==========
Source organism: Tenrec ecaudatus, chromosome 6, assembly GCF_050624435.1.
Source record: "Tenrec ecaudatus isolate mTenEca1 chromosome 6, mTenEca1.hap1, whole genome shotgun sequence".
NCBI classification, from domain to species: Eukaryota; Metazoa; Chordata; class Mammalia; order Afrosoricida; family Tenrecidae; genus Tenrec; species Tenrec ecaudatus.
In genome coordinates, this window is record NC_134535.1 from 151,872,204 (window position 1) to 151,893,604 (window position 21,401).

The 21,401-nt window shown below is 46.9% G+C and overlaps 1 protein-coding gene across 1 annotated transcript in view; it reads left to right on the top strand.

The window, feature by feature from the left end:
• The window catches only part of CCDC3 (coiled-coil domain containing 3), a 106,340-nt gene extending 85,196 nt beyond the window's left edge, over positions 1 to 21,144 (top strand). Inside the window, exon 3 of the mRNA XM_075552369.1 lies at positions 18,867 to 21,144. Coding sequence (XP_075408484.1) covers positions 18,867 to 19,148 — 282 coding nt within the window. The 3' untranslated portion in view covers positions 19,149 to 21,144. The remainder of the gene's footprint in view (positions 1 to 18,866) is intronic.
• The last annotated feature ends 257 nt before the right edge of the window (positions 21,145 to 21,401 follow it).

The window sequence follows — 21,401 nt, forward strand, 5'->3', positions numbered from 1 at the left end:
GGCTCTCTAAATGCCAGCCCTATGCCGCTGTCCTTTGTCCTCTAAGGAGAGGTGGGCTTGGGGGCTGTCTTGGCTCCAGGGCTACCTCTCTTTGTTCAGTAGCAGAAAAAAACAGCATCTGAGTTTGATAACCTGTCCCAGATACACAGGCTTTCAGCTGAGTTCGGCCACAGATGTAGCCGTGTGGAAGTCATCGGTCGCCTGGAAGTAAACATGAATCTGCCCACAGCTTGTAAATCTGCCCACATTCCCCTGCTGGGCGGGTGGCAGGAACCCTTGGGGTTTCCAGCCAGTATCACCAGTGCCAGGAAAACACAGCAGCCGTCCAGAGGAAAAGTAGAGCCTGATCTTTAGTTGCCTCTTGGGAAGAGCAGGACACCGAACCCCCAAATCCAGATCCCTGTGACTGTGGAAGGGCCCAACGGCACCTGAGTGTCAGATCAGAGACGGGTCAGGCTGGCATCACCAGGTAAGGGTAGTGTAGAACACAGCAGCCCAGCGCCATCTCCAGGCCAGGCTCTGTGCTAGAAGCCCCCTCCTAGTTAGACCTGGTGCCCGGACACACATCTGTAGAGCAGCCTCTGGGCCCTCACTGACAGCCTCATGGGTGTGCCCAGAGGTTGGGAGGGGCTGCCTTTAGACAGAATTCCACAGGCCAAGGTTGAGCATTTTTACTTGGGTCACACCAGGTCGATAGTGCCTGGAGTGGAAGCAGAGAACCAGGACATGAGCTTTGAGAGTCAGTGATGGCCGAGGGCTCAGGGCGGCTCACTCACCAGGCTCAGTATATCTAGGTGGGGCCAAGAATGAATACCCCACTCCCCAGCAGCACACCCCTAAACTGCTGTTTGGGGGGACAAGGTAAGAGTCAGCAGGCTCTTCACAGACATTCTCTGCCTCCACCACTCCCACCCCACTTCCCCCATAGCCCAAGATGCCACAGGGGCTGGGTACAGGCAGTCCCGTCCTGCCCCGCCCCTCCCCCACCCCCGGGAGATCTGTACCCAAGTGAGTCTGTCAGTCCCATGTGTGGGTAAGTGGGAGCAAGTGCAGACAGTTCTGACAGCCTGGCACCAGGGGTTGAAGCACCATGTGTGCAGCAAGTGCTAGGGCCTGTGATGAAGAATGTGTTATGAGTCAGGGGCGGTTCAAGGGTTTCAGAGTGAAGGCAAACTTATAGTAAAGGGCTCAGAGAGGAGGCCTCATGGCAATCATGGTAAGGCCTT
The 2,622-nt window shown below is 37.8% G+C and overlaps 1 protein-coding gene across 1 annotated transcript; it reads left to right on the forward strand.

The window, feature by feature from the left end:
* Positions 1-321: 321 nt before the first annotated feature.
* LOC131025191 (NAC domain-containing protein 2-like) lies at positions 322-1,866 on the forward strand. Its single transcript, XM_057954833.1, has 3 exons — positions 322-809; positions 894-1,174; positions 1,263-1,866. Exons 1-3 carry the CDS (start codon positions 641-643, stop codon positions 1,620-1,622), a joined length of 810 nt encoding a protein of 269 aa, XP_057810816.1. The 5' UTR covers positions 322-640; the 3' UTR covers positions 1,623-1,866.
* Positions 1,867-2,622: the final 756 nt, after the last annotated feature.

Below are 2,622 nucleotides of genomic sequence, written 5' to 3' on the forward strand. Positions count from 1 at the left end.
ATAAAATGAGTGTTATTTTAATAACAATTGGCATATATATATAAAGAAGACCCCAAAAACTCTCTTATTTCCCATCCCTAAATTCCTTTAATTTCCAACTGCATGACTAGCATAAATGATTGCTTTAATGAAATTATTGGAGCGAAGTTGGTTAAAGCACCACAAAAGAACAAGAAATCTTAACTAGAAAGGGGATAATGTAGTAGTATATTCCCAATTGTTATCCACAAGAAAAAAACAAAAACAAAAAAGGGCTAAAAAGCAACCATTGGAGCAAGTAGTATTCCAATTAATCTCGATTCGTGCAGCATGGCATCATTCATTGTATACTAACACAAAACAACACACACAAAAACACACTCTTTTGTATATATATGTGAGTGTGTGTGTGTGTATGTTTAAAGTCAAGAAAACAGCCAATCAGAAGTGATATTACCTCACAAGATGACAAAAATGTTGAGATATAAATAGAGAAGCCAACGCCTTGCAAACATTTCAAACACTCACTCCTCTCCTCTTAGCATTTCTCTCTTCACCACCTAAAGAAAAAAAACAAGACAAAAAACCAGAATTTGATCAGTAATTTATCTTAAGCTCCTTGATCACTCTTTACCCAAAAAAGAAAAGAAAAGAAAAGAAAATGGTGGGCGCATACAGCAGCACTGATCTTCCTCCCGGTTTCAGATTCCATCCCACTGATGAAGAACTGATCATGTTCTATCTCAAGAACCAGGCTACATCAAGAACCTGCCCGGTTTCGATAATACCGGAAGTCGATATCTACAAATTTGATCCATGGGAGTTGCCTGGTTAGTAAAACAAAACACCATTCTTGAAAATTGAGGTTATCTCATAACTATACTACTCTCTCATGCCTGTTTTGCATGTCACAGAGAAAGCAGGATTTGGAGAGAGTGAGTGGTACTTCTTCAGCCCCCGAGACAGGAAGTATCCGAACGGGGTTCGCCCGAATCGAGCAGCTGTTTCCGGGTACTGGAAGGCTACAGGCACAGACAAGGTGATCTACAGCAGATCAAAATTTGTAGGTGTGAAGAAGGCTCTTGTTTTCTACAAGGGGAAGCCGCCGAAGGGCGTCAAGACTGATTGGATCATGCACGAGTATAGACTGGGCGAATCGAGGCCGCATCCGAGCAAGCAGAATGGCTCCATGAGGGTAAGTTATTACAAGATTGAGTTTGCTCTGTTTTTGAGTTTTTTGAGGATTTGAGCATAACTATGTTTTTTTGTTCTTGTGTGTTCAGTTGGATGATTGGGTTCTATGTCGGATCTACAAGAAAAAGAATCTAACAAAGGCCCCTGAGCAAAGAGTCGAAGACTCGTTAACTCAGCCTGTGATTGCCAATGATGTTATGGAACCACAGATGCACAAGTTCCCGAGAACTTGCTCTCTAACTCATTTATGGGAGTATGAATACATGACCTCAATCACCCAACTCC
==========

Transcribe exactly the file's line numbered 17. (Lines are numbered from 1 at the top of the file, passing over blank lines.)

ATAAAATGAGTGTTATTTTAATAACAATTGGCATATATATATAAAGAAGACCCCAAAAACTCTCTTATTTCCCATCCCTAAATTCCTTTAATTTCCAACTGCATGACTAGCATAAATGATTGCTTTAATGAAATTATTGGAGCGAAGTTGGTTAAAGCACCACAAAAGAACAAGAAATCTTAACTAGAAAGGGGATAATGTAGTAGTATATTCCCAATTGTTATCCACAAGAAAAAAACAAAAACAAAAAAGGGCTAAAAAGCAACCATTGGAGCAAGTAGTATTCCAATTAATCTCGATTCGTGCAGCATGGCATCATTCATTGTATACTAACACAAAACAACACACACAAAAACACACTCTTTTGTATATATATGTGAGTGTGTGTGTGTGTATGTTTAAAGTCAAGAAAACAGCCAATCAGAAGTGATATTACCTCACAAGATGACAAAAATGTTGAGATATAAATAGAGAAGCCAACGCCTTGCAAACATTTCAAACACTCACTCCTCTCCTCTTAGCATTTCTCTCTTCACCACCTAAAGAAAAAAAACAAGACAAAAAACCAGAATTTGATCAGTAATTTATCTTAAGCTCCTTGATCACTCTTTACCCAAAAAAGAAAAGAAAAGAAAAGAAAATGGTGGGCGCATACAGCAGCACTGATCTTCCTCCCGGTTTCAGATTCCATCCCACTGATGAAGAACTGATCATGTTCTATCTCAAGAACCAGGCTACATCAAGAACCTGCCCGGTTTCGATAATACCGGAAGTCGATATCTACAAATTTGATCCATGGGAGTTGCCTGGTTAGTAAAACAAAACACCATTCTTGAAAATTGAGGTTATCTCATAACTATACTACTCTCTCATGCCTGTTTTGCATGTCACAGAGAAAGCAGGATTTGGAGAGAGTGAGTGGTACTTCTTCAGCCCCCGAGACAGGAAGTATCCGAACGGGGTTCGCCCGAATCGAGCAGCTGTTTCCGGGTACTGGAAGGCTACAGGCACAGACAAGGTGATCTACAGCAGATCAAAATTTGTAGGTGTGAAGAAGGCTCTTGTTTTCTACAAGGGGAAGCCGCCGAAGGGCGTCAAGACTGATTGGATCATGCACGAGTATAGACTGGGCGAATCGAGGCCGCATCCGAGCAAGCAGAATGGCTCCATGAGGGTAAGTTATTACAAGATTGAGTTTGCTCTGTTTTTGAGTTTTTTGAGGATTTGAGCATAACTATGTTTTTTTGTTCTTGTGTGTTCAGTTGGATGATTGGGTTCTATGTCGGATCTACAAGAAAAAGAATCTAACAAAGGCCCCTGAGCAAAGAGTCGAAGACTCGTTAACTCAGCCTGTGATTGCCAATGATGTTATGGAACCACAGATGCACAAGTTCCCGAGAACTTGCTCTCTAACTCATTTATGGGAGTATGAATACATGACCTCAATCACCCAACTCC